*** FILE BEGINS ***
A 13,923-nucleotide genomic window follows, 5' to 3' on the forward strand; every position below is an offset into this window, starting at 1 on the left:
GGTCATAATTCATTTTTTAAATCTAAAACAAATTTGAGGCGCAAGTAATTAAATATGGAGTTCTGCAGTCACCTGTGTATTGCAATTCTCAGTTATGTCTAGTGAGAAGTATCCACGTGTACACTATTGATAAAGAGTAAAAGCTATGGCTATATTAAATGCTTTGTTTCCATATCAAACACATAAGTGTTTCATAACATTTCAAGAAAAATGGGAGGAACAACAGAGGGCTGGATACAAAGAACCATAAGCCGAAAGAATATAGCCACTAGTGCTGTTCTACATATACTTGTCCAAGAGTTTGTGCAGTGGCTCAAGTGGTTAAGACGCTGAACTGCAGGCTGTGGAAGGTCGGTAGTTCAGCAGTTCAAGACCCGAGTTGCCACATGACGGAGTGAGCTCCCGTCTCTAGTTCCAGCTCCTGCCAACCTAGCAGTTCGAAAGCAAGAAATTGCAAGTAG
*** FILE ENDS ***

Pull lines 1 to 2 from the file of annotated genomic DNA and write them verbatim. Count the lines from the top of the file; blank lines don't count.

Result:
A 13,923-nucleotide genomic window follows, 5' to 3' on the forward strand; every position below is an offset into this window, starting at 1 on the left:
GGTCATAATTCATTTTTTAAATCTAAAACAAATTTGAGGCGCAAGTAATTAAATATGGAGTTCTGCAGTCACCTGTGTATTGCAATTCTCAGTTATGTCTAGTGAGAAGTATCCACGTGTACACTATTGATAAAGAGTAAAAGCTATGGCTATATTAAATGCTTTGTTTCCATATCAAACACATAAGTGTTTCATAACATTTCAAGAAAAATGGGAGGAACAACAGAGGGCTGGATACAAAGAACCATAAGCCGAAAGAATATAGCCACTAGTGCTGTTCTACATATACTTGTCCAAGAGTTTGTGCAGTGGCTCAAGTGGTTAAGACGCTGAACTGCAGGCTGTGGAAGGTCGGTAGTTCAGCAGTTCAAGACCCGAGTTGCCACATGACGGAGTGAGCTCCCGTCTCTAGTTCCAGCTCCTGCCAACCTAGCAGTTCGAAAGCAAGAAATTGCAAGTAG